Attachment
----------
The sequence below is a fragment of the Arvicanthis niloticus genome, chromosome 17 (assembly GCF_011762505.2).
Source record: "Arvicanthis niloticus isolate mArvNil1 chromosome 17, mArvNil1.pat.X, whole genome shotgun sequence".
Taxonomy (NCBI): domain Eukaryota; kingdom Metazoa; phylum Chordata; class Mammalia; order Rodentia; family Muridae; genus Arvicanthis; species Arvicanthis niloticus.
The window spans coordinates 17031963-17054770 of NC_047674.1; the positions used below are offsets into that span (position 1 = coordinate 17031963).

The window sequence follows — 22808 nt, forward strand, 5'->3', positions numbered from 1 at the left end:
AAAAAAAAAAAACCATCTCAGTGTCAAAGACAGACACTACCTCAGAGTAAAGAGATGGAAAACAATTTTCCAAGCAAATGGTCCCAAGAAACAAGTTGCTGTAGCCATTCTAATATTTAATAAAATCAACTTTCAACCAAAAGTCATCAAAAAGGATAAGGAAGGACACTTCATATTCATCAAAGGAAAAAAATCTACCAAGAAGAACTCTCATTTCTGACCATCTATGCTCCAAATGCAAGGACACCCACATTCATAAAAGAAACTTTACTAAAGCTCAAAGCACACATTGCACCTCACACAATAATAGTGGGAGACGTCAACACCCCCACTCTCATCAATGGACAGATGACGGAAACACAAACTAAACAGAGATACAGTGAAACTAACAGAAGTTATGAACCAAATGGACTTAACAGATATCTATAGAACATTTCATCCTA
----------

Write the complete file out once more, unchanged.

The sequence below is a fragment of the Arvicanthis niloticus genome, chromosome 17 (assembly GCF_011762505.2).
Source record: "Arvicanthis niloticus isolate mArvNil1 chromosome 17, mArvNil1.pat.X, whole genome shotgun sequence".
Taxonomy (NCBI): domain Eukaryota; kingdom Metazoa; phylum Chordata; class Mammalia; order Rodentia; family Muridae; genus Arvicanthis; species Arvicanthis niloticus.
The window spans coordinates 17031963-17054770 of NC_047674.1; the positions used below are offsets into that span (position 1 = coordinate 17031963).

The window sequence follows — 22808 nt, forward strand, 5'->3', positions numbered from 1 at the left end:
AAAAAAAAAAAACCATCTCAGTGTCAAAGACAGACACTACCTCAGAGTAAAGAGATGGAAAACAATTTTCCAAGCAAATGGTCCCAAGAAACAAGTTGCTGTAGCCATTCTAATATTTAATAAAATCAACTTTCAACCAAAAGTCATCAAAAAGGATAAGGAAGGACACTTCATATTCATCAAAGGAAAAAAATCTACCAAGAAGAACTCTCATTTCTGACCATCTATGCTCCAAATGCAAGGACACCCACATTCATAAAAGAAACTTTACTAAAGCTCAAAGCACACATTGCACCTCACACAATAATAGTGGGAGACGTCAACACCCCCACTCTCATCAATGGACAGATGACGGAAACACAAACTAAACAGAGATACAGTGAAACTAACAGAAGTTATGAACCAAATGGACTTAACAGATATCTATAGAACATTTCATCCTA